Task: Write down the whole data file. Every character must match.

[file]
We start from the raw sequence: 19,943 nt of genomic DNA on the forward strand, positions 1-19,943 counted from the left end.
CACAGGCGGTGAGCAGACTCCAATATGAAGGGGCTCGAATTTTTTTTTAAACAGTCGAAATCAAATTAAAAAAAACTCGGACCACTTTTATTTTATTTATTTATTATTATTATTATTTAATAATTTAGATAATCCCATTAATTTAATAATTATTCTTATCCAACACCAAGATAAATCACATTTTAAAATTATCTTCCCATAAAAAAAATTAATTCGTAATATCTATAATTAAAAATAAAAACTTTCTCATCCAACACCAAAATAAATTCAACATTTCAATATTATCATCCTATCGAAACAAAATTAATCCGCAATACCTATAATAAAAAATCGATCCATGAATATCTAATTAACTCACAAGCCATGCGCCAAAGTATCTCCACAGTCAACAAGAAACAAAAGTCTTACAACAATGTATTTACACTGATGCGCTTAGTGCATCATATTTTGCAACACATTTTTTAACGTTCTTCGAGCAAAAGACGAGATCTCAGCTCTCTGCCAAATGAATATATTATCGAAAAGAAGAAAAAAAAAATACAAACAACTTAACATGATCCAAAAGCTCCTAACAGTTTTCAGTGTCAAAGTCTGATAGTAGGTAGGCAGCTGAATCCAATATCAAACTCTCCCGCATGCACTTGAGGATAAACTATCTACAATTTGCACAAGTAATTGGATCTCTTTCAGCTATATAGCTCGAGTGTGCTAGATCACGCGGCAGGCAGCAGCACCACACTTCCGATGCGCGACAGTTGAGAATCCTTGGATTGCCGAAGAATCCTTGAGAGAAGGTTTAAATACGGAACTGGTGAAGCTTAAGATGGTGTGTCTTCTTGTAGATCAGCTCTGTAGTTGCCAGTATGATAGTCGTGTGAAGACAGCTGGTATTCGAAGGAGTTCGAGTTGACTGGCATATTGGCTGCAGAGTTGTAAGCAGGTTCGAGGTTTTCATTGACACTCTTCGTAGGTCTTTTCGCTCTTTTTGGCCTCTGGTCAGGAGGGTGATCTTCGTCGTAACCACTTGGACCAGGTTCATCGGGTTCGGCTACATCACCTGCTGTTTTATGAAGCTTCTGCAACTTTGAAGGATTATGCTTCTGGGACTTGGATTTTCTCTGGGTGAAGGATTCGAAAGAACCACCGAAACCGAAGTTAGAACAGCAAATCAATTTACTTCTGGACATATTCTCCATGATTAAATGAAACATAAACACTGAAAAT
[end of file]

We start from the raw sequence: 19,943 nt of genomic DNA on the forward strand, positions 1-19,943 counted from the left end.
CACAGGCGGTGAGCAGACTCCAATATGAAGGGGCTCGAATTTTTTTTTAAACAGTCGAAATCAAATTAAAAAAAACTCGGACCACTTTTATTTTATTTATTTATTATTATTATTATTTAATAATTTAGATAATCCCATTAATTTAATAATTATTCTTATCCAACACCAAGATAAATCACATTTTAAAATTATCTTCCCATAAAAAAAATTAATTCGTAATATCTATAATTAAAAATAAAAACTTTCTCATCCAACACCAAAATAAATTCAACATTTCAATATTATCATCCTATCGAAACAAAATTAATCCGCAATACCTATAATAAAAAATCGATCCATGAATATCTAATTAACTCACAAGCCATGCGCCAAAGTATCTCCACAGTCAACAAGAAACAAAAGTCTTACAACAATGTATTTACACTGATGCGCTTAGTGCATCATATTTTGCAACACATTTTTTAACGTTCTTCGAGCAAAAGACGAGATCTCAGCTCTCTGCCAAATGAATATATTATCGAAAAGAAGAAAAAAAAAATACAAACAACTTAACATGATCCAAAAGCTCCTAACAGTTTTCAGTGTCAAAGTCTGATAGTAGGTAGGCAGCTGAATCCAATATCAAACTCTCCCGCATGCACTTGAGGATAAACTATCTACAATTTGCACAAGTAATTGGATCTCTTTCAGCTATATAGCTCGAGTGTGCTAGATCACGCGGCAGGCAGCAGCACCACACTTCCGATGCGCGACAGTTGAGAATCCTTGGATTGCCGAAGAATCCTTGAGAGAAGGTTTAAATACGGAACTGGTGAAGCTTAAGATGGTGTGTCTTCTTGTAGATCAGCTCTGTAGTTGCCAGTATGATAGTCGTGTGAAGACAGCTGGTATTCGAAGGAGTTCGAGTTGACTGGCATATTGGCTGCAGAGTTGTAAGCAGGTTCGAGGTTTTCATTGACACTCTTCGTAGGTCTTTTCGCTCTTTTTGGCCTCTGGTCAGGAGGGTGATCTTCGTCGTAACCACTTGGACCAGGTTCATCGGGTTCGGCTACATCACCTGCTGTTTTATGAAGCTTCTGCAACTTTGAAGGATTATGCTTCTGGGACTTGGATTTTCTCTGGGTGAAGGATTCGAAAGAACCACCGAAACCGAAGTTAGAACAGCAAATCAATTTACTTCTGGACATATTCTCCATGATTAAATGAAACATAAACACTGAAAAT